Beware of “Science” Reports

A recent article published by Live Science on March 12, 2018 – Scott Kelly’s Year in Space Changed His Gene Expression – caught my attention since it claimed that ” … about 7 percent of the astronaut’s gene expression remained altered — and it may stay that way permanently.”  This seemed to be way out of whack since human genomes are widely regarded to differ by less than 1 percent. The “science” report just could not be true. Sure enough the editors recognized their error and admitted [I applaud them for this] that they were totally wrong in their article published on March 16, 2018 – We Were Totally Wrong About That Scott Kelly Space Genes Story. This story was written by “scientists” – how could they get it so wrong?

However, this brought the last sentence in the second paragraph of the March 16 story to my attention:

All humans share more than 99 percent of our DNA,
and we share more than 98 percent of our DNA with
chimpanzees, our closest living relatives.

Note that the article on chimpanzees, our closest living relatives (written in 2011) ends with this statement in the second to last paragraph:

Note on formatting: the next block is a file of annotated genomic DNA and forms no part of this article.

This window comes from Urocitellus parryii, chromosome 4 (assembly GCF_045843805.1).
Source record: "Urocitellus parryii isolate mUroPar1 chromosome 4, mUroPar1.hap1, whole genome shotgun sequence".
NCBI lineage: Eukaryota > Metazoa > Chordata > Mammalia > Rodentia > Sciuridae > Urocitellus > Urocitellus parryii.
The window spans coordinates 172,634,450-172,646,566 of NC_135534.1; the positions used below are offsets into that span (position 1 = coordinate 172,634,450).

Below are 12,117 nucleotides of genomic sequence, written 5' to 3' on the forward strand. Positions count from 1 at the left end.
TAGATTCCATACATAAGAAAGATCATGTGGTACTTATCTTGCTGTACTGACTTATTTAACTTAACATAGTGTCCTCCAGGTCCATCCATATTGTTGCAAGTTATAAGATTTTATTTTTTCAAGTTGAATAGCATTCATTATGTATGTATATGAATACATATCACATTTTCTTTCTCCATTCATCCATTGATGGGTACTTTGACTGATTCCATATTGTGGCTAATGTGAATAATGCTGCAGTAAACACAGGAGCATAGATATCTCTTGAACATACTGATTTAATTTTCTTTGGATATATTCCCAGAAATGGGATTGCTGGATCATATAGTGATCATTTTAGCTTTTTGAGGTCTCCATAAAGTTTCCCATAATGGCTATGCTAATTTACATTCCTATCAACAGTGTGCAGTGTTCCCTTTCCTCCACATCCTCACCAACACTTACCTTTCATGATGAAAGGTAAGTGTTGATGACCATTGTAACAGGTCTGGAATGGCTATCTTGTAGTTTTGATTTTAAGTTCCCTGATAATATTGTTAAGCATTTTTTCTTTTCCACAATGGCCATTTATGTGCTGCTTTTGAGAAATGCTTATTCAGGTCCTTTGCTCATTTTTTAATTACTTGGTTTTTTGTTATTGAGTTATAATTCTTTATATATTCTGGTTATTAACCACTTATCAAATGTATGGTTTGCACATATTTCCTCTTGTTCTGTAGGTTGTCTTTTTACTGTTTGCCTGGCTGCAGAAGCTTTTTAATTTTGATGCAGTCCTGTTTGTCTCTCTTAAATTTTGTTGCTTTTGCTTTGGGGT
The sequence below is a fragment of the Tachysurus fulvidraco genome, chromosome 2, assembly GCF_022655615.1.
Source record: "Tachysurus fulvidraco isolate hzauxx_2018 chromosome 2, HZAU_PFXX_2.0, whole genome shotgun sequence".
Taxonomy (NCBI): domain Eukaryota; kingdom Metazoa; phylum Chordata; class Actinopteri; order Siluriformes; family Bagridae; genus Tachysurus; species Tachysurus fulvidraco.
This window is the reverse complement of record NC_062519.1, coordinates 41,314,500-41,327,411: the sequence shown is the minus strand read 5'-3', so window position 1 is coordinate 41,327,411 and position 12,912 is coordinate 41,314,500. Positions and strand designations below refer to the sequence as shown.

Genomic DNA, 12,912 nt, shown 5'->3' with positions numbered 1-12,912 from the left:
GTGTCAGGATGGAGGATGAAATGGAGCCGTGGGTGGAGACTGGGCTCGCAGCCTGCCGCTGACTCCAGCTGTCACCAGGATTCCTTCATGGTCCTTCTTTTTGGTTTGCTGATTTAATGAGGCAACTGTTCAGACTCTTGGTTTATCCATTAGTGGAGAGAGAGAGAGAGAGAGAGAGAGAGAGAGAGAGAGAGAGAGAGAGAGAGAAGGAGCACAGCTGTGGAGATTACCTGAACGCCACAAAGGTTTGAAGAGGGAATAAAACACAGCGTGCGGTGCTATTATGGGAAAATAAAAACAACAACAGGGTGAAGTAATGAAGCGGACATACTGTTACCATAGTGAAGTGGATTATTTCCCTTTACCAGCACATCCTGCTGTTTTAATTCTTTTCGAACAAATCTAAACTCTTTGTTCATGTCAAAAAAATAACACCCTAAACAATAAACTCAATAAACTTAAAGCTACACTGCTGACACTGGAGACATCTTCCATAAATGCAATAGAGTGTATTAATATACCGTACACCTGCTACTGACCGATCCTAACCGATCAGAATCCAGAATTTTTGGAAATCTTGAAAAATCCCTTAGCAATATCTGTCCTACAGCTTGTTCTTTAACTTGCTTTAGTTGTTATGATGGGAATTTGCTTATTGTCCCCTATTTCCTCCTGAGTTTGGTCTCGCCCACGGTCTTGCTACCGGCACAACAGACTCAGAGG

The chimpanzee genome was sequenced for the first time in 2005. It was found to differ from the human genome with which it was compared, nucleotide-for-nucleotide, by about 1.23 percent.

The March 16 story was presumably written by the same “scientists” who got it so wrong about the 7 percent change in Scott Kelly’s gene expression. Scientists have known for at least 15 years now that we share no where close to 98 percent of our DNA with chimpanzees. How could these scientists get it so wrong again? Various studies show estimates that are closer to 80 percent. Many articles have been written by various scientists on these studies. Two of the best articles are perhaps [although there are many more]:

  1. (written in 2003).
  2. (written in 2012).

The bottom line is this – don’t believe everything that is written by scientists, check it out yourself.

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